Momaday was born in Lawton, Oklahoma, and was raised in Indian Country in Oklahoma and the Southwest, where his parents, artist Al Momaday and writer Natachee Scott Momaday, were teachers employed by the Bureau of Indian Affairs. He graduated from the University of New Mexico (BA 1958) and Stanford University (MA 1960, PhD 1963). He has held tenured appointments at the University of California, Santa Barbara, the University of California, Berkeley, Stanford University, and retired as Regents Professor at the University of Arizona. He was the first professor to teach American literature at the University of Moscow in Russia in 1974, and was the inaugural University of Alaska, Fairbanks, Northern Momentum Teacher/Scholar in 2001. He is presently a Senior Scholar at the School for Advanced Research in Santa Fe, New Mexico.



Citation by Carol S. Loranger

Associate Dean, College of Liberal Arts, Wright State University

Novelist, poet, painter, memoirist, playwright, and scholar N. Scott Momaday’s work played a major role in the mid-century flowering of Native American literature and continues to be influential and inspirational to readers and writers.

With the publication of his first novel, House Made of Dawn in 1968, Momaday was instrumental in awakening Americans’ eyes to the living conditions and struggles of our native populations. House Made of Dawn introduced readers to Abel–home from war, drunk, disaffected, self-destructive, and depressed, both a victim and a victimizer. Abel suffers what we would now recognize as post-traumatic stress disorder, but not just as a result of his wartime experiences. His partial assimilation into the dominant culture has severed him from his spiritual center in the land and tribe. Abel’s spiral into self-destruction is only allayed when he returns a second time to the reservation, to care for his dying grandfather and, subsequently, perform tribal rituals associated with death. The power of storytelling, ritual, and oneness with the natural world to restore wholeness or create the whole self is foregrounded in House as well as in later works. This thematic triad—story, ritual, place–appears throughout his work and that of writers like Paula Gunn Allen, Leslie Marmon Silko, Gerald Vizenor, James Welch, LInda Hogan, Sherman Alexie, Louise Erdrich, David Seals, Thomas King, Joy Harjo, and Tommy Orange, to name just a few.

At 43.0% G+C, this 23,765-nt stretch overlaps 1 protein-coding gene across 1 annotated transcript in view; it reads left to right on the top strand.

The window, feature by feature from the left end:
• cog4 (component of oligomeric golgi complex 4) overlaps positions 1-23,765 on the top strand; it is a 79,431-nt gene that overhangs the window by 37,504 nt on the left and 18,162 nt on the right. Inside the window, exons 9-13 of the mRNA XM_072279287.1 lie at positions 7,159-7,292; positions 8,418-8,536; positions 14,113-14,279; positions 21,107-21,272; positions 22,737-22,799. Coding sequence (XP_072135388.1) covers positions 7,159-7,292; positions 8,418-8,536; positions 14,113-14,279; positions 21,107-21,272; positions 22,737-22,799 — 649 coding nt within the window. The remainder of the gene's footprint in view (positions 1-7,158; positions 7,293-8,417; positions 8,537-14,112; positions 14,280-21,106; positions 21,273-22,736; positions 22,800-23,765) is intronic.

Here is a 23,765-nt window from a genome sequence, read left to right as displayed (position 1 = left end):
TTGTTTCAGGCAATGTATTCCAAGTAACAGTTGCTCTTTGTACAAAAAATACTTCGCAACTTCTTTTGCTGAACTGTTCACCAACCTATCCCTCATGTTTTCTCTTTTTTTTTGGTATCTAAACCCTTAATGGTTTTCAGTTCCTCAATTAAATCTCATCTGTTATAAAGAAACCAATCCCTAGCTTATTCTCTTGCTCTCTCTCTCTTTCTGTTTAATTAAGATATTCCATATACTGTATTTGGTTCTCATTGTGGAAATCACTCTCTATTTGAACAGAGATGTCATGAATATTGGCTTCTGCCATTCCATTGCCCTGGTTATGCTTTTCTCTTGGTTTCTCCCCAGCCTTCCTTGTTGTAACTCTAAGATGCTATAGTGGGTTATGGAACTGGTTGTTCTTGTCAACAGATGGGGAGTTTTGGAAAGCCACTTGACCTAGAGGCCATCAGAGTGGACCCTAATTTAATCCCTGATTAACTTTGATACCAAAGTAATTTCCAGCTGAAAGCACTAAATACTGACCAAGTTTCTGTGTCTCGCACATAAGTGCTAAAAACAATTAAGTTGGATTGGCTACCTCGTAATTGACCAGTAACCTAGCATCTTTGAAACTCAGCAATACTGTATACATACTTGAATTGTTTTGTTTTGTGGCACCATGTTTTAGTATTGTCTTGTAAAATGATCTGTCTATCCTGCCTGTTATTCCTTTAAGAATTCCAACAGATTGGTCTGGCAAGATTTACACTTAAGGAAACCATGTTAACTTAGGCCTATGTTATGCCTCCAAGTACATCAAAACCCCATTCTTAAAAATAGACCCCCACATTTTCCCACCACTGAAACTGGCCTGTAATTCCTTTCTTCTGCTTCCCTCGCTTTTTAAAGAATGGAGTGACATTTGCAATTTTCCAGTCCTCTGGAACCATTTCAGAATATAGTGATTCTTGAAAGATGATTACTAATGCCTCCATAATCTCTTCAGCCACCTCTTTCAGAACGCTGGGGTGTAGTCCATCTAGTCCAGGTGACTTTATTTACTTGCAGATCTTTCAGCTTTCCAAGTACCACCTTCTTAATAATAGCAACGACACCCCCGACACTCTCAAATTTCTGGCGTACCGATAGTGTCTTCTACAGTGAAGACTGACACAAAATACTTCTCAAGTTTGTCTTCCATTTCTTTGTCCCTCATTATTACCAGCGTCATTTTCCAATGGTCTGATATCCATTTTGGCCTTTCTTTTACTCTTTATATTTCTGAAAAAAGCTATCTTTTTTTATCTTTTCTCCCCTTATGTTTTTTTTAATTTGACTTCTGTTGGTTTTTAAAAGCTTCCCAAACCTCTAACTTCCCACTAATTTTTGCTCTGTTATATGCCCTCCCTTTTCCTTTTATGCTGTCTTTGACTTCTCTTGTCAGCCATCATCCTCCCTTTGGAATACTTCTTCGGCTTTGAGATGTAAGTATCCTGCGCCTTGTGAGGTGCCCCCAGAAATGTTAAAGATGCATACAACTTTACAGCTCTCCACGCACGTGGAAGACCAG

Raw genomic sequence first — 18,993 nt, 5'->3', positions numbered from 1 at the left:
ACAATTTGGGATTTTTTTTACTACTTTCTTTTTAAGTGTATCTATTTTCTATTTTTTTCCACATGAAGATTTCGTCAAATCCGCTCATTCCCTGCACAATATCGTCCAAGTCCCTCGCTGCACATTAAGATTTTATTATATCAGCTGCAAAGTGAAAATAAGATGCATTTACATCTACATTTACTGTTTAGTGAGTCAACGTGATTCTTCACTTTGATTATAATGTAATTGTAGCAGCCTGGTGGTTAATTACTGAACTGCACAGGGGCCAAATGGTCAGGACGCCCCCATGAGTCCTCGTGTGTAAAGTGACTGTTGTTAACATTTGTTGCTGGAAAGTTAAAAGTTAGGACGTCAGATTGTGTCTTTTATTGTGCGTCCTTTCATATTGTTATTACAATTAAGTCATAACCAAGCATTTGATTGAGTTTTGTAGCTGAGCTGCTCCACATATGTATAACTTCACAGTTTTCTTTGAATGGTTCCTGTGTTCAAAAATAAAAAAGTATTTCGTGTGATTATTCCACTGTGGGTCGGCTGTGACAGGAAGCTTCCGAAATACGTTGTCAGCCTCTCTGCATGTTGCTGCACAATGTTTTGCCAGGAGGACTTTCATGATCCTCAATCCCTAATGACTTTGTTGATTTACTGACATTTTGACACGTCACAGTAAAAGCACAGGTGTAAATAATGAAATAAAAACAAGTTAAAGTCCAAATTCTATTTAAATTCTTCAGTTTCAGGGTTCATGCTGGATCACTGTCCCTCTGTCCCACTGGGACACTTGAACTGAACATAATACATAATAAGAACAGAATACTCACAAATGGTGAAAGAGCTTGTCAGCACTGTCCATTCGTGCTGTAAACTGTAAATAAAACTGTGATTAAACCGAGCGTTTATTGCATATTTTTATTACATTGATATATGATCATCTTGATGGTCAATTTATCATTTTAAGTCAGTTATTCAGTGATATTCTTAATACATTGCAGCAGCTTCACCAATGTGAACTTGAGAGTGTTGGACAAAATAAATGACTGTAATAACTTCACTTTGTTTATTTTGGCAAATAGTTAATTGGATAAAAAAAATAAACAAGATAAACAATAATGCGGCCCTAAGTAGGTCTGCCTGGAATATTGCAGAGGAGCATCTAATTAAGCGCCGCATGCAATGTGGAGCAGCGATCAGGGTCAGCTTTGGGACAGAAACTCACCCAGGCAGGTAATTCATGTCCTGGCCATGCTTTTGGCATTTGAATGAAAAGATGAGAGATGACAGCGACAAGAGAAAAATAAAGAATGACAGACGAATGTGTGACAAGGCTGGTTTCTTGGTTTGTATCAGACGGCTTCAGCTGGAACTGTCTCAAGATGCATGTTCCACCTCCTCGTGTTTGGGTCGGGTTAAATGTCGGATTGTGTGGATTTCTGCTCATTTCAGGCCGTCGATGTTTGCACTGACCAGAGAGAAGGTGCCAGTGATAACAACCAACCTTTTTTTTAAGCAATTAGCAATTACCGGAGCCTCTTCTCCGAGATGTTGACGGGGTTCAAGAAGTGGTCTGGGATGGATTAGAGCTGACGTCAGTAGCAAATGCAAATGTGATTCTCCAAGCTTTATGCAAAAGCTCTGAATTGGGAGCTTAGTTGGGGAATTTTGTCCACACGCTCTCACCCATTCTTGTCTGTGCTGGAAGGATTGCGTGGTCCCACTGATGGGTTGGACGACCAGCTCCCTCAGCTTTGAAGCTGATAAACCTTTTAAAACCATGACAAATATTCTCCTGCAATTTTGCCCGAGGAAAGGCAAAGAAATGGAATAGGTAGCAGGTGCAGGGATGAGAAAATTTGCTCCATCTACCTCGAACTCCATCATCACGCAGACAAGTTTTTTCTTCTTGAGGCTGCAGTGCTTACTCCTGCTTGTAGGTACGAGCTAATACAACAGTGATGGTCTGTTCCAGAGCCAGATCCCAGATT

N. Scott Momaday's Response to Winning the DLPP Ambassador Richard C. Holbrooke Distinguished Achievement Award

If we are to understand the synthesis of literature and peace, we must first consider that the end of art is the definition of the human condition. In its ultimate realization the human condition is a state of peace. Peace is the objective of human evolution, and literature is the measure of that evolution. The history of human experience is in many ways a history of dysfunction and conflict, and literature, because it is an accurate record of that history, reflects not only what is peaceful but what is the universal hope and struggle for peace. Literature and peace are at last indivisible. They form an equation that is the definition of art and humanity.
- N. Scott Momaday

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DLPP Bookmarks

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This summer we said goodbye to our Executive Director Mark Meister. Mark was a member of the DLPP Board of Trustees from the inception and volunteered as Co-chair of the organization since its early years.